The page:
6.8. Analysis of Experiment Results

Experiments prove that the proposed method is flexible and scalable. The parameter setting has a great influence on the experiment results, and the parameter setting must be strictly controlled according to the existing related APT reports. Since the entire system is based on features, new features can be quantified and added to the system to improve detection accuracy and efficiency.

7. Conclusions and Future Work

The number of APT attacks in the current network environment is enormous, and the complexity and destructiveness are constantly improving. This research developed a novel deep-learning-based detection system to detect malicious DNS behavior. The detection system of this paper is divided into the following parts: DNS data collector, DNS data pre-processing, DNS behavior feature extraction, and DNS behavior analysis and evaluation (deep learning algorithm). Data pre-processing and feature extraction associate DNS logs with APT attack behavior to ensure to reduce false positives. Through DNS behavior analysis, we evaluate and analyze the data by the most accurate and efficient model we can achieve. The experiment results show that the accuracy of our detection system has reached 97.6%. However, our feature algorithm also makes some normal DNS access traffic increase the suspiciousness of white data because it is in the same DNS server with the malicious domain name or because its resolution time is similar to that of suspicious domain names. This is also the optimization goal we need to consider in the future. For future work, some improvements can be made within the system. After a measurable assessment of DNS behavior, we can get suspicious domain names and hosts. For these objects, we can use a feedback mechanism to upgrade our detection system. It would be beneficial to use our detection system on more real APTs, but due to the difficulty of obtaining samples, we need to do more work.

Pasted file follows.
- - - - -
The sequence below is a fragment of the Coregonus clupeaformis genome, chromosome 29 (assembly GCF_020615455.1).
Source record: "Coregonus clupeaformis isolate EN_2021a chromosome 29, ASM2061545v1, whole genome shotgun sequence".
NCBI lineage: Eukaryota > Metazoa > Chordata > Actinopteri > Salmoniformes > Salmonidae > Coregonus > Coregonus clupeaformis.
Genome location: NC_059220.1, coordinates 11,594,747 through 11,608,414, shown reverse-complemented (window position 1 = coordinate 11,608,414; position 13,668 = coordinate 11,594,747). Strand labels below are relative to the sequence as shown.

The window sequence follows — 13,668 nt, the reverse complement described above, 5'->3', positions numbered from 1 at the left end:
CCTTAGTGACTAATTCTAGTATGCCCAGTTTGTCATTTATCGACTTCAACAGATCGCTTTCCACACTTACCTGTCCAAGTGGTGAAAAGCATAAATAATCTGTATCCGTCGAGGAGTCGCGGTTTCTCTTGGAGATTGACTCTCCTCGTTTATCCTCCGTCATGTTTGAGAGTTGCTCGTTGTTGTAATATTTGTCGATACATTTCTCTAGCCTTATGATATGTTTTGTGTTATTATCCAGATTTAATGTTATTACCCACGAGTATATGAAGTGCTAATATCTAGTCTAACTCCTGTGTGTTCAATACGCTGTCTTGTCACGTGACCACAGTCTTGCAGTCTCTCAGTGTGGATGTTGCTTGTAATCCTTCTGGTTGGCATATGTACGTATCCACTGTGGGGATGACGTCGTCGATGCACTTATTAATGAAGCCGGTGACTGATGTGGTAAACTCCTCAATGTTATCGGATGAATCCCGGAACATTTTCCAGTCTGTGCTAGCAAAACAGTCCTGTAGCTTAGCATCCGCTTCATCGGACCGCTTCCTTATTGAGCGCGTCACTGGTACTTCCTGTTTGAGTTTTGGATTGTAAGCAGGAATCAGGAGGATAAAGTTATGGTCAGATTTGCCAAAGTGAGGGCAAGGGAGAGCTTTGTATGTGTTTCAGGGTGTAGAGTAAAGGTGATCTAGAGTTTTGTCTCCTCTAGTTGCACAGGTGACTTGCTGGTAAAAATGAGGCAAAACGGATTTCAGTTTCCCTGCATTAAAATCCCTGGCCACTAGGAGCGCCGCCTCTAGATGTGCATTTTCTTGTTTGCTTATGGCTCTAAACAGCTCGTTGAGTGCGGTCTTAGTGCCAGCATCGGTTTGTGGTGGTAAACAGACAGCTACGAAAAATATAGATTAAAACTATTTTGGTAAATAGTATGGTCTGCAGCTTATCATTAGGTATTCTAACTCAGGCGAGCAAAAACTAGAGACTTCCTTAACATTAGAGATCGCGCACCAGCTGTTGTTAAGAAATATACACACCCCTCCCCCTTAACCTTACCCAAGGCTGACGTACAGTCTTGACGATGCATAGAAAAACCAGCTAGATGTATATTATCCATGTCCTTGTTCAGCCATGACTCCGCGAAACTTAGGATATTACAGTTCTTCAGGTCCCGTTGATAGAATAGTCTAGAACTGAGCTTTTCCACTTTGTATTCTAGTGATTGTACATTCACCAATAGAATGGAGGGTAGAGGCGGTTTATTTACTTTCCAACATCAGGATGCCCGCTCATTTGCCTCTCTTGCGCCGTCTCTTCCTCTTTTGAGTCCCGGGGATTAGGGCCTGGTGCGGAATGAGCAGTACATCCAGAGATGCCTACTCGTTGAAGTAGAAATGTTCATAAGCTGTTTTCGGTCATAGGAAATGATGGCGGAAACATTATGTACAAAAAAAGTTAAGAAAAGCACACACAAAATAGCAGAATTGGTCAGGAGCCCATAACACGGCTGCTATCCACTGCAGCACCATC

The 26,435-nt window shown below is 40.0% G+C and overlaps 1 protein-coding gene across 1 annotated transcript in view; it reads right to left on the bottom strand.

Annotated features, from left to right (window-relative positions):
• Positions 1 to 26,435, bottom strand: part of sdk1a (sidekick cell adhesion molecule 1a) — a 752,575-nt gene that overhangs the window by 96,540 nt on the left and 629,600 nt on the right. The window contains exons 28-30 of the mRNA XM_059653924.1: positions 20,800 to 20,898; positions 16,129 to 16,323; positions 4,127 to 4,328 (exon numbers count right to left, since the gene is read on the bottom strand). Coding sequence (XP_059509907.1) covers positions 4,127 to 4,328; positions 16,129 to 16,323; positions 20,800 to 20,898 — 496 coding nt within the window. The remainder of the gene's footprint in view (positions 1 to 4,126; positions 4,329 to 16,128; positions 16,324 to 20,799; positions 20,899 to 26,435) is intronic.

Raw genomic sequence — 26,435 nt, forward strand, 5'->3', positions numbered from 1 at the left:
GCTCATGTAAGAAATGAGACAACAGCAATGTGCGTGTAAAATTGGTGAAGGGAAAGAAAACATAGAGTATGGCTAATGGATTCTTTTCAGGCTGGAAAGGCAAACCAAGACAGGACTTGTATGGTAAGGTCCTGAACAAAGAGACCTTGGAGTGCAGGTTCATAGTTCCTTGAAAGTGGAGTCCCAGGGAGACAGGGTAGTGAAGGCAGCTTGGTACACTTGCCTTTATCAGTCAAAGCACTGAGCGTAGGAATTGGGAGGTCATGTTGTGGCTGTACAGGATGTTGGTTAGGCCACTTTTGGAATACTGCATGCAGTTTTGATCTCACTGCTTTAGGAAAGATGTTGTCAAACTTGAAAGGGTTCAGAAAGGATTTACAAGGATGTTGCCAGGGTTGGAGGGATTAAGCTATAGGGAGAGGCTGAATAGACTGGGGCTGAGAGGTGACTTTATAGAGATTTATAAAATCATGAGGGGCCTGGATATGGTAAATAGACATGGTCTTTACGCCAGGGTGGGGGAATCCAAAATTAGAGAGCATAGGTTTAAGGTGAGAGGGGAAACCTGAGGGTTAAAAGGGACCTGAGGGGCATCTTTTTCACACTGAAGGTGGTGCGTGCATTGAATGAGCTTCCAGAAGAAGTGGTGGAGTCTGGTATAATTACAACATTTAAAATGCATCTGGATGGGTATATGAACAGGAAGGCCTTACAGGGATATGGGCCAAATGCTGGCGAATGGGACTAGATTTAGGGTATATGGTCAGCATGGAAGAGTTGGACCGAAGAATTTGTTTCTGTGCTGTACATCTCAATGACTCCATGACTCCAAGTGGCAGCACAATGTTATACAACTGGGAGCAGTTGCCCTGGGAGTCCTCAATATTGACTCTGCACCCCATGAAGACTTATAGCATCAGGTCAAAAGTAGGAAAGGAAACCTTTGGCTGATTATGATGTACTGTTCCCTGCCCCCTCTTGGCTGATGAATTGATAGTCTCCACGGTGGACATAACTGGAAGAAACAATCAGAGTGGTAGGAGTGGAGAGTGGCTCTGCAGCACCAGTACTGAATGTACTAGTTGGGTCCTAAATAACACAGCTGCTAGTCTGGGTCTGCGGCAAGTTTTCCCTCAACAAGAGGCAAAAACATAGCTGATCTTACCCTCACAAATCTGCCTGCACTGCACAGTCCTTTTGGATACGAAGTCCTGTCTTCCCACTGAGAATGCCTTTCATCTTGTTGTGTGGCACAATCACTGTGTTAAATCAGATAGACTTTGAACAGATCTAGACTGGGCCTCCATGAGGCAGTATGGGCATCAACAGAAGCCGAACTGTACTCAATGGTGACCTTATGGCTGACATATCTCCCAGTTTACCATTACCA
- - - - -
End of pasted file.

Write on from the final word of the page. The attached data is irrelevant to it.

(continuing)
Author Contributions